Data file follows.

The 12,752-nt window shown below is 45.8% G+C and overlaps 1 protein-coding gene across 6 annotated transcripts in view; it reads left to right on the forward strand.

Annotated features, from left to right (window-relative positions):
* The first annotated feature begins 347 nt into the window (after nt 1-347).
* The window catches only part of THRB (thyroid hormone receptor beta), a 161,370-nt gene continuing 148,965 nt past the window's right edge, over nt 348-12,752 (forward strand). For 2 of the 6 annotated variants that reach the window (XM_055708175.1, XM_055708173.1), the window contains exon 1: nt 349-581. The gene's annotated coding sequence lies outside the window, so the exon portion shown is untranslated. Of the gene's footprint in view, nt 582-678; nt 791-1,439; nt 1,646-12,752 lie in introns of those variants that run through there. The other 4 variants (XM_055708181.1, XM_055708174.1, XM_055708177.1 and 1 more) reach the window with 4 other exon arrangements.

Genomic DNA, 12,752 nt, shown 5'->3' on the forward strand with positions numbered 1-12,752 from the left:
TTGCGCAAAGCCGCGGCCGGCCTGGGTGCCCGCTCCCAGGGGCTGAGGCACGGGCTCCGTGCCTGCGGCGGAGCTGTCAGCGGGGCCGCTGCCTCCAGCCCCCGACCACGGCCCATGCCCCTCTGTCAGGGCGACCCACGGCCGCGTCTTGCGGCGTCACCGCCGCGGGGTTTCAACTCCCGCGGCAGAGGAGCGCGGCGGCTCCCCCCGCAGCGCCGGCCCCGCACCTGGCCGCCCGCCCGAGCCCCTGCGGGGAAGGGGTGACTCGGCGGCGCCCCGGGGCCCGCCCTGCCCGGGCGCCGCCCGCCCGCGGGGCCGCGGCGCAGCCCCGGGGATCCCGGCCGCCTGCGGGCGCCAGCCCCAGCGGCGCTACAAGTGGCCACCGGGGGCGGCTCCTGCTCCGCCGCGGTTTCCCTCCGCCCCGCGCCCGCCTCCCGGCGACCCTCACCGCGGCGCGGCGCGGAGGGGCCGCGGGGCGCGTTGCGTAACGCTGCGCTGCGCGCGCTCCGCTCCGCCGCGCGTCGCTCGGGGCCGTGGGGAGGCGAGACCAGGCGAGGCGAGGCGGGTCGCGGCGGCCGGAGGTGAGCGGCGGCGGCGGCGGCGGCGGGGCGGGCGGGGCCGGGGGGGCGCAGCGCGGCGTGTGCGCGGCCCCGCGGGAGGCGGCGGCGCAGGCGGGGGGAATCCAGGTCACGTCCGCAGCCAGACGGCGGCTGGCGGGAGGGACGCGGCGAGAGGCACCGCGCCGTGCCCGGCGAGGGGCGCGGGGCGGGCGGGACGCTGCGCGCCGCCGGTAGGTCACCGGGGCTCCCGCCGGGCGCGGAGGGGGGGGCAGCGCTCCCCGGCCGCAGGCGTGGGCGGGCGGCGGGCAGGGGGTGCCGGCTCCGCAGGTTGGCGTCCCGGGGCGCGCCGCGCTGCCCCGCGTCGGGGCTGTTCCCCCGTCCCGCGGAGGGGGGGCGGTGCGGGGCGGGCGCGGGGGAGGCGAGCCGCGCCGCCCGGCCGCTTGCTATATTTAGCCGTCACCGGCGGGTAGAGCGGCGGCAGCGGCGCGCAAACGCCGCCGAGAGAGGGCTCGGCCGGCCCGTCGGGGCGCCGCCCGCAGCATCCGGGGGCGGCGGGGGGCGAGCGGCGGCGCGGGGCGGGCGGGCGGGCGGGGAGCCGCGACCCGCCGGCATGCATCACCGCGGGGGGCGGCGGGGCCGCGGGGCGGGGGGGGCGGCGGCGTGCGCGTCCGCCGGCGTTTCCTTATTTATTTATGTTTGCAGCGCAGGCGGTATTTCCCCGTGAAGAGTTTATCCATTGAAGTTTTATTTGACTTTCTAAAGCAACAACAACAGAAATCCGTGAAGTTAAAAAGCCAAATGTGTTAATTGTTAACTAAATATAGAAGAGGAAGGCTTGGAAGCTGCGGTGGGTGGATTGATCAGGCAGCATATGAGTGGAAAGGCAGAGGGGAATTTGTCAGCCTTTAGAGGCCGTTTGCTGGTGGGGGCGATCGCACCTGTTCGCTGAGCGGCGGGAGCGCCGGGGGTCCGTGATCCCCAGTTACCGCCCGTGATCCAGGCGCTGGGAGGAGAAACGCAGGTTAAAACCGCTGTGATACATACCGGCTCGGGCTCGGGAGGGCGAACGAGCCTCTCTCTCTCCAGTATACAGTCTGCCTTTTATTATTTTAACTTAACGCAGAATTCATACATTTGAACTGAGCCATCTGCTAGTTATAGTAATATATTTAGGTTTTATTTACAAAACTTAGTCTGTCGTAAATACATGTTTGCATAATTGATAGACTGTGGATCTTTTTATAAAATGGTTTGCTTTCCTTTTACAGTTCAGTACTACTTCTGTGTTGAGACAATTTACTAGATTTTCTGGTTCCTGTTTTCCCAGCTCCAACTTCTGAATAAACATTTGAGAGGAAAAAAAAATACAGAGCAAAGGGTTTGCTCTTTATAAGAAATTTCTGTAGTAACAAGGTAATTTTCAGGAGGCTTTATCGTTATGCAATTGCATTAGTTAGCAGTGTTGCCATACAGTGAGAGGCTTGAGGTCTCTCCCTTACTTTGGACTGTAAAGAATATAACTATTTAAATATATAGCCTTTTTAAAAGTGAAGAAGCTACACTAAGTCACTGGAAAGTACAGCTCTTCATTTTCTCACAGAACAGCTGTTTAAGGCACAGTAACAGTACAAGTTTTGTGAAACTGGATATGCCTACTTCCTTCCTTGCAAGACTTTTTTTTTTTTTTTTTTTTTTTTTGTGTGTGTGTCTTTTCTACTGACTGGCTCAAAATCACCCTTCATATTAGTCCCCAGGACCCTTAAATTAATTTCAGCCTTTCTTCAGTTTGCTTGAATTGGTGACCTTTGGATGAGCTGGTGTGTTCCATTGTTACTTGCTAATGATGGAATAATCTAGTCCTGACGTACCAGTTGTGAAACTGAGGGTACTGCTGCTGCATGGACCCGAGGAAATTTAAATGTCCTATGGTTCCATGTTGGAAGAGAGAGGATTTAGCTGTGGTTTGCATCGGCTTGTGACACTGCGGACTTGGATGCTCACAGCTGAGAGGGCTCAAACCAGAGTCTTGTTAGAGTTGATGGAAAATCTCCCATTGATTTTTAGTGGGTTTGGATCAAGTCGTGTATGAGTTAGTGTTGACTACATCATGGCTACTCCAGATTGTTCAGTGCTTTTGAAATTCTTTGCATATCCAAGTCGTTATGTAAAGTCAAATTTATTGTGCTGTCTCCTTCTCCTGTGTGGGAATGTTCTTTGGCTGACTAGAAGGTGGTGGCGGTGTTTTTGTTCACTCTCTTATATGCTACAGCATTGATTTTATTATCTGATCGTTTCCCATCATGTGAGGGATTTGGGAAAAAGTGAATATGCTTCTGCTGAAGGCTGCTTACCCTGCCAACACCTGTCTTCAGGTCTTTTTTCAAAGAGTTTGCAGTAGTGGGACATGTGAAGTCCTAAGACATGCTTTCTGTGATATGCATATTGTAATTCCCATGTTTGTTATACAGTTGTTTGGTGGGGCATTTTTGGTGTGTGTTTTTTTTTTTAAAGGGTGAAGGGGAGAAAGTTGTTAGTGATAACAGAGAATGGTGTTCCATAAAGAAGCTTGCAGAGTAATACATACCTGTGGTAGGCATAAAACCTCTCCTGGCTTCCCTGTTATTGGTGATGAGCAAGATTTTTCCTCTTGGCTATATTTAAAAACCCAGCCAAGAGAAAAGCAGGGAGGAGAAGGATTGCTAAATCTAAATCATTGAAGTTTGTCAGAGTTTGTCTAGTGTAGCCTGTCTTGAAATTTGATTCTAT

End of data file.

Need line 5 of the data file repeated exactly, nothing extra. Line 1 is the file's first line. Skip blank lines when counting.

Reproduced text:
Genomic DNA, 12,752 nt, shown 5'->3' on the forward strand with positions numbered 1-12,752 from the left: